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Books of the Year: Pop

Robbie Williams offers a glimpse inside his head, while Jay-Z pretends to have been to Morocco

At first sight, Jay-Z's Decoded (Virgin, £20) looks like a bit of a cop-out. An earlier collaboration with co-writer Dream Hampton was abandoned after Jay-Z proclaimed it "too revealing", which suggested that in this case "Encoded" might have been a more appropriate title. And as early as the fourth sentence ("Housing projects can seem like labyrinths to outsiders, as complicated and intimidating as a Moroccan bazaar"), Hampton breaks the golden rule of the celebrity co-author, which is never to write a sentence which the reader won't be able to imagine the book's nominal author saying.

However, once the differing styles of writer and subject start to mesh, the resulting hybrid becomes more than the sum of its parts. And as an insider's analysis of how, from Biggie Smalls onwards, the heritage of the civil-rights struggle and the hustler's quest for material advancement came to be unified in the person of the gangsta rapper, Decoded will be impossible to better.

From the moment Stephen Sondheim's Finishing the Hat (Virgin, £30) refers to Noël Coward as "a writer whose lyrics I cordially but intensely dislike", it's clear the reader is in for a feast of professional bitchery to make the most hardened battle-rapper blush. The clarity of Sondheim's analysis of masculine and feminine, perfect and false rhymes make it an essential read for would-be grime MCs as well as devotees of A Little Night Music.

In Keith Richards' Life (Weidenfeld, £20), the Dartford war-baby who "couldn't buy a bag of sweets till 1954", and has been making up for it ever since, pulls no punches regarding his songwriting partner's genitalia ("I know he's got an enormous pair of balls, but it doesn't quite fill the gap does it"). But it is fascinating to compare Richards' memories (blustering, still emotionally raw) of the interaction between his then "old lady" Anita Pallenberg and Mick Jagger on the set of the film Performance with the crisply devastating account Barry Miles gives in his excellent, racy yet responsible overview, London Calling: A Counter-Cultural History of London Since 1945 (Atlantic, £25).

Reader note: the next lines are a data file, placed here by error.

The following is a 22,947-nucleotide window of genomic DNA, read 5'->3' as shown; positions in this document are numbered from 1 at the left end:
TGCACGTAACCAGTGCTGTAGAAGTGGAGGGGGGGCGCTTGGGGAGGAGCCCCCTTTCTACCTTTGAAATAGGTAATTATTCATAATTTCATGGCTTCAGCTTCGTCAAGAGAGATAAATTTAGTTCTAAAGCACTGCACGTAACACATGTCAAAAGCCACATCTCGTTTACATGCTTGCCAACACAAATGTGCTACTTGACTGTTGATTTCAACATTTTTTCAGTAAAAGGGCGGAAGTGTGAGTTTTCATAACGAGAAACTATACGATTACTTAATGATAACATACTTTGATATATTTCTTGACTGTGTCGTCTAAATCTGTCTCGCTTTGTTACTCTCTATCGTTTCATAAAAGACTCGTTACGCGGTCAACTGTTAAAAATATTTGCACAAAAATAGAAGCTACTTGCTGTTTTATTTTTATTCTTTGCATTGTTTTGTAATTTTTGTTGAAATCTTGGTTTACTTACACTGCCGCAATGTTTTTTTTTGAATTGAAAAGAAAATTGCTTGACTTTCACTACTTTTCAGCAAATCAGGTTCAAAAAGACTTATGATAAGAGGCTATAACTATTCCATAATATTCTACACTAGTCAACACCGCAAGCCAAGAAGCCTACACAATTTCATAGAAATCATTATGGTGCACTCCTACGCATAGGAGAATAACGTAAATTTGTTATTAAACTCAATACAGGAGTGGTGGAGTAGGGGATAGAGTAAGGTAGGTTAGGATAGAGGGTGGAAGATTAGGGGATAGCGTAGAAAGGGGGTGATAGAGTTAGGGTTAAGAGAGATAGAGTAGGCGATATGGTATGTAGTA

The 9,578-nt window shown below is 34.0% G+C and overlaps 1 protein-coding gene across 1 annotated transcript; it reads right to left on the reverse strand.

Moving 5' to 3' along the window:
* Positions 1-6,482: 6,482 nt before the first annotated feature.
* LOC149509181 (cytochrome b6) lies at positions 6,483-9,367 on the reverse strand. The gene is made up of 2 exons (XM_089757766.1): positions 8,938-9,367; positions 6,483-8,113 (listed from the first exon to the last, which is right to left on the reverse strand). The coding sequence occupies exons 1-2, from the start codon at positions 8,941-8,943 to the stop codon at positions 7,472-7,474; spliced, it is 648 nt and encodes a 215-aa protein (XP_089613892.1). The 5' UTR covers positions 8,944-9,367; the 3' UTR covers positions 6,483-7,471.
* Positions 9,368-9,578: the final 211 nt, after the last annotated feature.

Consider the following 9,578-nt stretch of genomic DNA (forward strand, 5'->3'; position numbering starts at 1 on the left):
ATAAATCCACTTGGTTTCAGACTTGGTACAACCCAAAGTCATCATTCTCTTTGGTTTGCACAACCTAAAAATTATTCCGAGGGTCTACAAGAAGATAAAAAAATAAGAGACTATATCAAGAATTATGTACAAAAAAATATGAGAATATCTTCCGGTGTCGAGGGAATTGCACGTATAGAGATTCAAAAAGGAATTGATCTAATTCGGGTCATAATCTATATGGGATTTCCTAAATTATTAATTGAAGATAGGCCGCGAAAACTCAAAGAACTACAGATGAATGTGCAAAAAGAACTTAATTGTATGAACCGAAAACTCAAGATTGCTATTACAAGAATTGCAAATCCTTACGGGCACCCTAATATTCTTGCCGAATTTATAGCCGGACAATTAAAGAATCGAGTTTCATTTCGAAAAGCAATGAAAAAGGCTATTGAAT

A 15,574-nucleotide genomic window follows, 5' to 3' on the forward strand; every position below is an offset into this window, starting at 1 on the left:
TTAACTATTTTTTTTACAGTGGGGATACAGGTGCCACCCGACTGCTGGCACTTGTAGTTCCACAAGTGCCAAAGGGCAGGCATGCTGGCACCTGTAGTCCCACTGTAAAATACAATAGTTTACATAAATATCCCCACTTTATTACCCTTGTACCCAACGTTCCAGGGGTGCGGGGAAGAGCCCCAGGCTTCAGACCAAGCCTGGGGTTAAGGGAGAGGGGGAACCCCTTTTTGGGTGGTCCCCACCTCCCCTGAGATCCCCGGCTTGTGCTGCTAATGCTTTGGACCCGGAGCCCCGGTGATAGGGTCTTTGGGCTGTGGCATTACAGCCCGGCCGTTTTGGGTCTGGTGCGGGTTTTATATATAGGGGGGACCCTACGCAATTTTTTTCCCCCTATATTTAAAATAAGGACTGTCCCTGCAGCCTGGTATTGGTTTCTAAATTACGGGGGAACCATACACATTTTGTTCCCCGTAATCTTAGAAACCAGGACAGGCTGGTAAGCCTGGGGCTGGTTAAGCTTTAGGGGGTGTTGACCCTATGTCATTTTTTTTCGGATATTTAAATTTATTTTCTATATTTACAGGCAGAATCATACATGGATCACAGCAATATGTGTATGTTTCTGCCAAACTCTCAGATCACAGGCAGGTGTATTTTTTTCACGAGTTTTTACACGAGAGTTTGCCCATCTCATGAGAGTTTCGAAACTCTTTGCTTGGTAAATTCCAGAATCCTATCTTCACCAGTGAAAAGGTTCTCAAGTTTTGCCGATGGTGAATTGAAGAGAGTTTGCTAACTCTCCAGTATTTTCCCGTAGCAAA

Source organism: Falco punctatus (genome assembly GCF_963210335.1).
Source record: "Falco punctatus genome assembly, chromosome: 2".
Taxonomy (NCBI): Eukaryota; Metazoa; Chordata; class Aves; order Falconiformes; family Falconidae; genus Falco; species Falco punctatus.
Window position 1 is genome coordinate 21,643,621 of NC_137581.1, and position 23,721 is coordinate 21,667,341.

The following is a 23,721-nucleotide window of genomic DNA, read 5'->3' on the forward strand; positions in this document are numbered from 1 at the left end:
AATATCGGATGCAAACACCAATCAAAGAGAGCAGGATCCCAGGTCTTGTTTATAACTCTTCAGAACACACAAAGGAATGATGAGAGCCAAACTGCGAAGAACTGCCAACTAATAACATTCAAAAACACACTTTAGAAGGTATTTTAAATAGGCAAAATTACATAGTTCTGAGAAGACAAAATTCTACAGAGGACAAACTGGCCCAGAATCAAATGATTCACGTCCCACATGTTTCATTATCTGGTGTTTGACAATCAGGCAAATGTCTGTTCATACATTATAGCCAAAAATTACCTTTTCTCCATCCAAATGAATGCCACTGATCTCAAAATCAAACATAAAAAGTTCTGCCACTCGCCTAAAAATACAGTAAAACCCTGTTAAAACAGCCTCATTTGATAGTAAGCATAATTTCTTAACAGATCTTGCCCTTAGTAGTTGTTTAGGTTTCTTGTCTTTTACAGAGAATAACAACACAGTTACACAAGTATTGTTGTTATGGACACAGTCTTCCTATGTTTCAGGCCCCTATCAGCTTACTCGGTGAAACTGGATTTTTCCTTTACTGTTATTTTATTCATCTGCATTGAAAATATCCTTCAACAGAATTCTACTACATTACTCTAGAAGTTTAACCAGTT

Enter Night (Orion, £20), Mick Wall's biography of Metallica, confirms this grizzled veteran to be as engaged and waspishly authoritative a chronicler of metal's most hirsute behemoths as Barry Miles has been for the Beats. The band's Danish playboy drummer Lars Ulrich "was regarded as special from the day he was born", Wall writes. "It was a view he would quickly grow to share."

Chris Heath and Robbie Williams's You Know Me (Ebury, £20) won't quite solve the mystery of what was going on inside Robbie's head during his recent X Factor performance with Take That, but it certainly contains some clues, and perhaps the whole truth might be too disturbing to take in at one sitting.

David Toop's Sinister Resonance: The Mediumship of the Listener (Continuum, £14.99) uses the spectral intangibility of sound as the springboard for a leap into the haunted netherworld between music and silence. It's the mark of a genuinely challenging read that the mind should find itself taking a breather during extended quotes from Virginia Woolf, but this fourth in Toop's series of meditations turns out to be the most illuminating yet.

And finally, anyone who still has a coffee table will find Bossa Nova and the Rise of Brazilian Music in the 1960s (Soul Jazz, £25) the perfect thing to put on it. The cover art of Cesar G Villela contained therein applies Marshall McLuhan's dictum that "the excess of detail in a composition is called visual noise" to gorgeously pristine effect.